Dennis Coffey remains an unsung hero from the halcyon era of Detroit soul, contributing guitar to landmark records issued on the Motown, Ric-Tic, and Revilot labels in addition to cutting a series of efforts under his own name, most notably the cult classic blaxploitation soundtrack Black Belt Jones. Born and raised in the Motor City, Coffey learned to play guitar at age 13 while visiting relatives in Michigan's Upper Peninsula. Though a fan of country music throughout adolescence, while attending Detroit's McKenzie High he immersed himself in rock & roll, jazz, and blues, drawing inspiration from guitarists from Chuck Berry to Scotty Moore to Wes Montgomery. Coffey made his studio debut backing little-known rockabilly cat Vic Gallon on "I'm Gone," issued on the singer's own Gondola label. From there he played in a rockabilly duo with vocalist Durwood Hutto, eventually signing a recording contract with Jackie Wilson's manager, Nat Tarnopol. Through Tarnopol, Coffey met Motown owner Berry Gordy, Jr., but he nevertheless established his reputation as a session player under the aegis of Ed Wingate's Ric-Tic label, contributing to records including Edwin Starr's "S.O.S. (Stop Her on Sight)," J.J. Barnes' "Real Humdinger," and the San Remo Strings' "Hungry for Love."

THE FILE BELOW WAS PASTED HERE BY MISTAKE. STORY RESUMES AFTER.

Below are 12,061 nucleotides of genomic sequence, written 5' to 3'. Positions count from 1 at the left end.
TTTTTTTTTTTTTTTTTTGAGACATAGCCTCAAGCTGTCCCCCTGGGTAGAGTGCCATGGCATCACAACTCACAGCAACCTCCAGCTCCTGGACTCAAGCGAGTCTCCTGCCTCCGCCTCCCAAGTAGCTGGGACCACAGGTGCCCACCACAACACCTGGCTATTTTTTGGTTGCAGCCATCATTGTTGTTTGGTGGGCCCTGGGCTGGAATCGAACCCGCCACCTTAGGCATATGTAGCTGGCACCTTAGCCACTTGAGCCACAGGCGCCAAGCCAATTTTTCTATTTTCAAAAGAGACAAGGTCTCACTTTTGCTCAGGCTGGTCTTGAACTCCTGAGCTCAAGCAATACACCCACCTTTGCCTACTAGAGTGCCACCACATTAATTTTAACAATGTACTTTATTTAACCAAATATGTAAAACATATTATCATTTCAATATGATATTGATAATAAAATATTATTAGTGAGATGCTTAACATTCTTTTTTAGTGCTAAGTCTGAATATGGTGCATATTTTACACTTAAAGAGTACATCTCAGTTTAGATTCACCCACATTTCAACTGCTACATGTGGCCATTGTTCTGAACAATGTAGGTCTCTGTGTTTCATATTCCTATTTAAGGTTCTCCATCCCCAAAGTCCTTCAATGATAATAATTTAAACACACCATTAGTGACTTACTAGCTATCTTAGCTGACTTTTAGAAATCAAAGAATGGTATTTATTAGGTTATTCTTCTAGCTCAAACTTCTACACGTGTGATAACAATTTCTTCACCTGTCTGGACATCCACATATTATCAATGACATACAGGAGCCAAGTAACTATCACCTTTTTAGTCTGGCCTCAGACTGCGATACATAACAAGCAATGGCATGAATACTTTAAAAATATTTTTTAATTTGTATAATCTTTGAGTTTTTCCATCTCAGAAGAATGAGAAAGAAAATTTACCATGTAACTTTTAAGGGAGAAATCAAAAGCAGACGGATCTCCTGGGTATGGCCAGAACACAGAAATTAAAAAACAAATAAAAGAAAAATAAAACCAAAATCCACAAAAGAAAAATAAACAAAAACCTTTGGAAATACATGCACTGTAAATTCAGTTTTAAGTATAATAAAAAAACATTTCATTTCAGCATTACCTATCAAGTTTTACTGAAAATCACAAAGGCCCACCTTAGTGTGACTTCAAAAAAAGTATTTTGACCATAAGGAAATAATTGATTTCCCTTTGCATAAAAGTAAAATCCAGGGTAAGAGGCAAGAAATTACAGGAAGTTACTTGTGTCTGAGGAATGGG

From the mid- to late '60s, Coffey was a Detroit session fixture, appearing on such mainstream hits and cult classics as Darrell Banks' monumental "Open the Door to Your Heart," Carl Carlton's "Competition Ain't Nothing," and Tobi Lark's "Happiness Is Here." His inventive playing is the tissue that connects an untold number of crowd favorites within Britain's Northern soul club culture. Around 1968 Coffey also began working steadily at Motown, beginning with the Temptations' gritty "I Wish It Would Rain." He went on to appear on the group's landmark efforts "Cloud Nine" and "Ball of Confusion," pushing the Motown sound into increasingly funky territory with his ingenious use of a wah-wah pedal, one of several technological innovations he introduced to tweak The Sound of Young America. Beginning with Jack Montgomery's Scepter release "Dearly Beloved," Coffey concurrently added arranging and producing to his slate, teaming with local session drummer Mike Theodore to found their own production firm, Theo-Coff. The duo quickly hit paydirt helming a demo tape for the blue-eyed psych-soul combo the Sunliners, landing a production deal with MGM's Maverick subsidiary. Six months later, Maverick also signed Coffey to a solo contract, releasing his psych-funk classic Hair & Thangs and scoring a Midwestern smash in 1969 with his fuzz-laden instrumental reading of the Isley Brothers' "It's Your Thing."